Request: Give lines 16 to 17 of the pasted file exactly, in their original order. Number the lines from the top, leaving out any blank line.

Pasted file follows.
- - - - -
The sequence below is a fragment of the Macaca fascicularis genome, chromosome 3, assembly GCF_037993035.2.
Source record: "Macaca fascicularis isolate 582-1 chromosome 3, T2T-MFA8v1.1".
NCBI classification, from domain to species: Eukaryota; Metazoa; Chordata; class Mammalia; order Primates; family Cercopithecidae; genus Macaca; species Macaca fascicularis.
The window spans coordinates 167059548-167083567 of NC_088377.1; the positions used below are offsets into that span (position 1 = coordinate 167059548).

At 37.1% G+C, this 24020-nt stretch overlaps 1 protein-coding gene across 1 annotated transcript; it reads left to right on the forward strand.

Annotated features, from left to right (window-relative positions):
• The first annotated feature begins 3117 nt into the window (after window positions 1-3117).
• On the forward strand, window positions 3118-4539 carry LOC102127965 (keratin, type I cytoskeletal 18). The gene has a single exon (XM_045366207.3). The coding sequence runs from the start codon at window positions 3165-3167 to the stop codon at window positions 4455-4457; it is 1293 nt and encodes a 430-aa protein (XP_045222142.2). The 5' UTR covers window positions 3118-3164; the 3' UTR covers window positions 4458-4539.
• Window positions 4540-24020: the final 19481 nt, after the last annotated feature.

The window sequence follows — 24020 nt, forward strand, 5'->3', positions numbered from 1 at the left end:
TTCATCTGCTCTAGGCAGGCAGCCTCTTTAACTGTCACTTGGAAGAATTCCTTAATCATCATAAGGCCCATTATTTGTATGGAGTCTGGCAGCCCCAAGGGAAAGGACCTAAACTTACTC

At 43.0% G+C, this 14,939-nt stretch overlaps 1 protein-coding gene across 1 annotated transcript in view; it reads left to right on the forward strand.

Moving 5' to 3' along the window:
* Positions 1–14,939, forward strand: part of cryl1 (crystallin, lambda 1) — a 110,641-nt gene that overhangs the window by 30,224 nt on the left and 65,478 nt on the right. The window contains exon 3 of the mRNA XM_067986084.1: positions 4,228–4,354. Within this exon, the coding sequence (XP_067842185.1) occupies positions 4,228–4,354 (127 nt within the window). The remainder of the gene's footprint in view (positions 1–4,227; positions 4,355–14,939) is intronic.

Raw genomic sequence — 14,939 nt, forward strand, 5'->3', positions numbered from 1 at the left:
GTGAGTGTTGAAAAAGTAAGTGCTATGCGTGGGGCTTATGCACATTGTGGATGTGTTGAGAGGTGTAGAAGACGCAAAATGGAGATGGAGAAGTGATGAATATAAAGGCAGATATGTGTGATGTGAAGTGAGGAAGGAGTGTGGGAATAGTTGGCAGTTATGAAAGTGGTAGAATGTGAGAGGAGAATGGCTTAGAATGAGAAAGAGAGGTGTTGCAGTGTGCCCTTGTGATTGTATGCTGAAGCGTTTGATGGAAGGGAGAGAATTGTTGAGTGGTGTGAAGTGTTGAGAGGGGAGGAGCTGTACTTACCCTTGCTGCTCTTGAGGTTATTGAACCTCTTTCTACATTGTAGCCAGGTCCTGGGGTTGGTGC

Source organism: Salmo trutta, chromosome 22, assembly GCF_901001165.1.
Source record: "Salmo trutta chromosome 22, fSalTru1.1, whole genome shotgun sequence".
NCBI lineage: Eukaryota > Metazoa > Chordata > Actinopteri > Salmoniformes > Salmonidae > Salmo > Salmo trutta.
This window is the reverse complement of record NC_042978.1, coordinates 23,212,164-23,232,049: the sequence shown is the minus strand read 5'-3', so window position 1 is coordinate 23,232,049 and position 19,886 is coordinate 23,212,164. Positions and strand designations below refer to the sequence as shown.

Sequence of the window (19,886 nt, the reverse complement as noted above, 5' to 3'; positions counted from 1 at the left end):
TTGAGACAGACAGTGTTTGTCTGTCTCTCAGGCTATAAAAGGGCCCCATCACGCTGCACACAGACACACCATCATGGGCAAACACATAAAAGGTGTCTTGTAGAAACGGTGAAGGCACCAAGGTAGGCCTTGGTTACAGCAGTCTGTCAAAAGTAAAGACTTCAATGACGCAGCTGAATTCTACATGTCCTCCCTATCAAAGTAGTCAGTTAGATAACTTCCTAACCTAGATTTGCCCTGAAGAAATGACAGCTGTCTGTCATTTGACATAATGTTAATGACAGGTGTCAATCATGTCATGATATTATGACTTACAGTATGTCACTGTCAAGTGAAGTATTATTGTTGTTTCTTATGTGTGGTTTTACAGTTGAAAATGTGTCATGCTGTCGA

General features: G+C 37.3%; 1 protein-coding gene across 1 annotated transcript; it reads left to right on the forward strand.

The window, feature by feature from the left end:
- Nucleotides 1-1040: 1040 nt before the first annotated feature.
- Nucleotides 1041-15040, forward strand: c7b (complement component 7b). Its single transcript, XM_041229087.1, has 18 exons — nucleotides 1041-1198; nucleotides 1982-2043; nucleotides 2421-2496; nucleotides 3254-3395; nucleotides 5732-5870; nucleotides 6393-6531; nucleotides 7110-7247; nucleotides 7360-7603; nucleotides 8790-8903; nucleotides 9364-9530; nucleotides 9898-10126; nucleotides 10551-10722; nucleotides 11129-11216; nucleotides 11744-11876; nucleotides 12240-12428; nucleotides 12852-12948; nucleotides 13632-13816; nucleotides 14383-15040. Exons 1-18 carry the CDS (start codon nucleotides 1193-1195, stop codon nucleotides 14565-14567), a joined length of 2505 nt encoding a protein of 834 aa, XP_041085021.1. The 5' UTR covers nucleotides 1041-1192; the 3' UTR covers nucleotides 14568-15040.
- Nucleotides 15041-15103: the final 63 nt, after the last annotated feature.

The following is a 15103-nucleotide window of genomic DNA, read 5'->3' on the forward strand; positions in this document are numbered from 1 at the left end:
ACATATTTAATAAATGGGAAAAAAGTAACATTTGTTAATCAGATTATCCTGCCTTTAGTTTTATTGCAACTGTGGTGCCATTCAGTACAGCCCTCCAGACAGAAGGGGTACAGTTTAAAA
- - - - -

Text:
GTGAGTGTTGAAAAAGTAAGTGCTATGCGTGGGGCTTATGCACATTGTGGATGTGTTGAGAGGTGTAGAAGACGCAAAATGGAGATGGAGAAGTGATGAATATAAAGGCAGATATGTGTGATGTGAAGTGAGGAAGGAGTGTGGGAATAGTTGGCAGTTATGAAAGTGGTAGAATGTGAGAGGAGAATGGCTTAGAATGAGAAAGAGAGGTGTTGCAGTGTGCCCTTGTGATTGTATGCTGAAGCGTTTGATGGAAGGGAGAGAATTGTTGAGTGGTGTGAAGTGTTGAGAGGGGAGGAGCTGTACTTACCCTTGCTGCTCTTGAGGTTATTGAACCTCTTTCTACATTGTAGCCAGGTCCTGGGGTTGGTGC

Source organism: Salmo trutta, chromosome 22, assembly GCF_901001165.1.